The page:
Local Govt | National News Video | Parliament Headlines | Politics Headlines | Search


Dunedin celebrates refugee resettlement anniversary

Dunedin celebrates refugee resettlement anniversary

Dunedin (Friday, 21 April 2017) – One year since the first Syrian families began settling in Dunedin as part of the refugee resettlement programme, advocates are lauding the city’s response in welcoming the new members of our community.

The first group of people arriving through the refugee quota arrived in Dunedin on 22 April 2016, following the city’s successful bid to become a refugee resettlement city in 2015. Since then a total of 205 former refugees have settled here, most of them Syrian.

The Dunedin Refugee Steering Group, comprising representatives from community groups, organisations, and government departments, has led Dunedin’s approach to welcoming and supporting the former refugees.

Steering Group Chair, Cr Aaron Hawkins, says the response from Dunedin people in welcoming the former refugees to the community has been overwhelmingly positive.

“Red Cross has been responsible for much of the logistical support around the resettlement process and they have been inundated with donated goods and people wanting to help.”

Red Cross Southern Humanitarian Services manager, Sue Price says that Dunedin has welcomed its newest residents with open arms.

“We have been overwhelmed and humbled by the generosity of locals during the last year. It's allowed people to do something positive at home to address some of the things they see happening around the world.

“Our resettlement programme is enabling people fleeing conflict to lead lives in peace and it is also providing Dunedin with diversity and people who have a lot to contribute. I have seen a lot of the families who arrived in the first intake engaging with the Kiwi community already and becoming Dunedin locals, I can't wait to see what they add to the city culturally and socially," she says.

Cr Hawkins says some former refugees have already found employment. However, the focus for many is learning English so they can work or go into further education or training.

Being a resettlement city has also created some challenges, particularly around language and ensuring services can meet the needs of former refugees.

“We are keen to see that if there are problems, they are short term ones and that we can work collectively to provide genuine and valuable support to former refugees,” he says.

“People who have a refugee journey have been through hardships New Zealanders often cannot imagine. They have lost their homes, their family members, and to some extent their country. We want Dunedin to be a place of welcome and safety.”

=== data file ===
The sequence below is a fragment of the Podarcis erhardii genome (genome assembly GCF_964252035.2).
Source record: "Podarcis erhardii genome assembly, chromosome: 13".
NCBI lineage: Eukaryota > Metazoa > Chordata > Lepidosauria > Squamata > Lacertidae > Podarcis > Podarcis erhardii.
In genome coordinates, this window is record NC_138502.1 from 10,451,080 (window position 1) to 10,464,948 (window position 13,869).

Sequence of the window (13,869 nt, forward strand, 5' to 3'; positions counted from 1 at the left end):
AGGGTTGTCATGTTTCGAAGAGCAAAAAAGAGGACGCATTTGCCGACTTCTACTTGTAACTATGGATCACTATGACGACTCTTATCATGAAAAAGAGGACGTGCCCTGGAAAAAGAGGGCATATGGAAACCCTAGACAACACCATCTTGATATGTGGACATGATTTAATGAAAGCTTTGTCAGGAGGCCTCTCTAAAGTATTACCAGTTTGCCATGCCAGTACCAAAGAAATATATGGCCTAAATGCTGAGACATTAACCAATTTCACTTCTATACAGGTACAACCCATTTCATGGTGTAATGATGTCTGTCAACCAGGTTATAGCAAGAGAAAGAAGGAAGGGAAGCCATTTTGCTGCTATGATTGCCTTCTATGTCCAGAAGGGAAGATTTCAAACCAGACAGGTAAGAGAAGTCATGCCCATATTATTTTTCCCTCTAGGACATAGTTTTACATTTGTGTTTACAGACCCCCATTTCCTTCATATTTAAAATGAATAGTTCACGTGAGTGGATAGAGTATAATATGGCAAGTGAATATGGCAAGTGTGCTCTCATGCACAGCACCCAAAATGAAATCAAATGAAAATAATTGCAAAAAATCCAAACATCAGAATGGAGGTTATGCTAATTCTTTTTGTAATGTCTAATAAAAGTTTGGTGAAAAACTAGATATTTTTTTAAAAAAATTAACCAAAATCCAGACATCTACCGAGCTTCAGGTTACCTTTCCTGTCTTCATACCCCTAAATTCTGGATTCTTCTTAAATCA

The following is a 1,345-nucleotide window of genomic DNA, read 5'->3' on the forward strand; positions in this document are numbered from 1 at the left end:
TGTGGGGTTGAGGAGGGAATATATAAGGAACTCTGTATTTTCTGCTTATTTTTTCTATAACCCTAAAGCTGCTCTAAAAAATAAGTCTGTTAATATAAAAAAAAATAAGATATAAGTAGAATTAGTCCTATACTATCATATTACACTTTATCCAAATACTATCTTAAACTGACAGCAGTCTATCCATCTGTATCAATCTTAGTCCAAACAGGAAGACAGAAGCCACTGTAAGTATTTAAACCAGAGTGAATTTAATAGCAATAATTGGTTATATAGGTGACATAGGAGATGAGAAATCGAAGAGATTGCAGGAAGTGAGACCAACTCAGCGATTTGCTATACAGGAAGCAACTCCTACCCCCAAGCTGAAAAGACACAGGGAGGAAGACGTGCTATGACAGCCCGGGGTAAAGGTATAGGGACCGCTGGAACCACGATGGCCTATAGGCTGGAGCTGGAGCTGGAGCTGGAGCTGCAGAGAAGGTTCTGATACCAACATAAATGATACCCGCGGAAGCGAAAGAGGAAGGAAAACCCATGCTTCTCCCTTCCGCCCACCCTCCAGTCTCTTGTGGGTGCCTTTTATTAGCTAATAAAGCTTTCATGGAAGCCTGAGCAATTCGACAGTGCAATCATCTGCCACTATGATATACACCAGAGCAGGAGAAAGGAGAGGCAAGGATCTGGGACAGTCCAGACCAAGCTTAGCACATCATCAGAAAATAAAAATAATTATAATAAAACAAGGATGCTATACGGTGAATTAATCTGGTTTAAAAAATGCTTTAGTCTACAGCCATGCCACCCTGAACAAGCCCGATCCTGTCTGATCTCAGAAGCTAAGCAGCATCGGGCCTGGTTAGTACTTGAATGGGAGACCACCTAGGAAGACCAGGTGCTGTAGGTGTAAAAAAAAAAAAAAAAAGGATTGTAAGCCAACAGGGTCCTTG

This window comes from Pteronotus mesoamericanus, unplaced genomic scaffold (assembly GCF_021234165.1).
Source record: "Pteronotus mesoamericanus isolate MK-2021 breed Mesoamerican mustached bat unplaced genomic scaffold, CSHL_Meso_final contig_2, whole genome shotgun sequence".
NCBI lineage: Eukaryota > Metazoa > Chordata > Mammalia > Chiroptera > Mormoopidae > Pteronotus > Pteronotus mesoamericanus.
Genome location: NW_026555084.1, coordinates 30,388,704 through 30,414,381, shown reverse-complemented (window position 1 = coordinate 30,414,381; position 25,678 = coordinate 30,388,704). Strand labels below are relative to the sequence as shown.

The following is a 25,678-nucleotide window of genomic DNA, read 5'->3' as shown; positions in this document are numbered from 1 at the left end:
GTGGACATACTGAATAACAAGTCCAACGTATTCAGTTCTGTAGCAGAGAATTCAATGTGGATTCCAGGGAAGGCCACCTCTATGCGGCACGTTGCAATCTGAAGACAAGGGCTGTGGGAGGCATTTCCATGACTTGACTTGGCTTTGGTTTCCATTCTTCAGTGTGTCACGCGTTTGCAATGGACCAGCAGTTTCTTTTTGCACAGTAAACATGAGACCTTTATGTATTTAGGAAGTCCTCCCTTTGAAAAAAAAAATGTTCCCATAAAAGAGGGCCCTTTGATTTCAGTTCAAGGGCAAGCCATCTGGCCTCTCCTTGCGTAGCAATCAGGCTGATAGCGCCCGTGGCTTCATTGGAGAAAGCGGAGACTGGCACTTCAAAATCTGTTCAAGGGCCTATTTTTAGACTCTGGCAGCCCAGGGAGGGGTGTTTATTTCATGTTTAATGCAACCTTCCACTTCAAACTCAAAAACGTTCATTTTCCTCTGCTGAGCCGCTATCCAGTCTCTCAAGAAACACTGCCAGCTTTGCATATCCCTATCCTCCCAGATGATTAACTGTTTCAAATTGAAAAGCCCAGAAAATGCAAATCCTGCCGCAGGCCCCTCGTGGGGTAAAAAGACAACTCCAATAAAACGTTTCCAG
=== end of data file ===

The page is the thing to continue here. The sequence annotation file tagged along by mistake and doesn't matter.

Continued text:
Cr Hawkins says the Steering Group will continue to closely consider the strategic benefits and implications of being a refugee resettlement city.

“For real and lasting community integration and connections to happen, it’s important that we have a better understanding of the cultures of our new settlers and that they have opportunities to understand how Kiwis think, feel and live alongside each other.”

As well as Red Cross and the DCC, Dunedin Refugee Steering Group includes representatives from the Ministry of Education, Southern District Health Board, Dunedin Multi Ethnic Council, English Language Partners, Housing New Zealand, Ministry of Social Development and Citizens Advice Bureau. Two people from refugee backgrounds will also be appointed as community representatives.


© Scoop Media

Parliament Headlines | Politics Headlines | Regional Headlines

Gordon Campbell:
On The Kim Regime

During the Cuban Missile Crisis, the US had a very clear objective and eventually offered a quid pro quo of the removal of some of its own missiles from Turkey. This time, there’s no clarity about what the US is seeking, or offering.

It hasn’t helped that the US and the global media consistently agree on calling North Korea and its leadership “crazy” and “irrational” and urging it to “come to its senses”. When you treat your opponent as being beyond reason, it gets hard to comprehend what their strategy is, let alone work out the terms of a viable compromise. More>>


Recovery: Economic Impact Of Kaikōura Quake Revealed

The report details the impact on small businesses and tourism caused by disruptions to transport infrastructure and the economic impacts... The impact on New Zealand’s Gross Domestic Product (GDP) over the first 18 months following the earthquake has been estimated at $450-$500 million. More>>


Human Rights Commission: Urgent Need For Action On Seclusion And Restraint

Chief Human Rights Commissioner David Rutherford says that while the report makes for sobering reading, the focus should now be on how the recommendations can be used to reduce the occurrence of seclusion and restraint in New Zealand and, in circumstances where it is necessary, to improve practices. More>>


CORRECTIONS (March 2017):


$11bn Capital Spend, New Debt Target: Steven Joyce On Budget Priorities

First, delivering better public services for a growing country – providing all New Zealanders with the opportunity to lead successful independent lives... And finally, we remain committed to reducing the tax burden and in particular the impact of marginal tax rates on lower and middle income earners, when we have the room to do so. More>>


JustSpeak Report: Bail Changes To Blame For New Billion Dollar Prison

In 2013 criminal justice spending was falling and the Government was mulling over what to spend the money on. 3 years later there are 10,000 people in prison and a new billion dollar prison is announced. More>>


Get More From Scoop



Search Scoop  
Powered by Vodafone
NZ independent news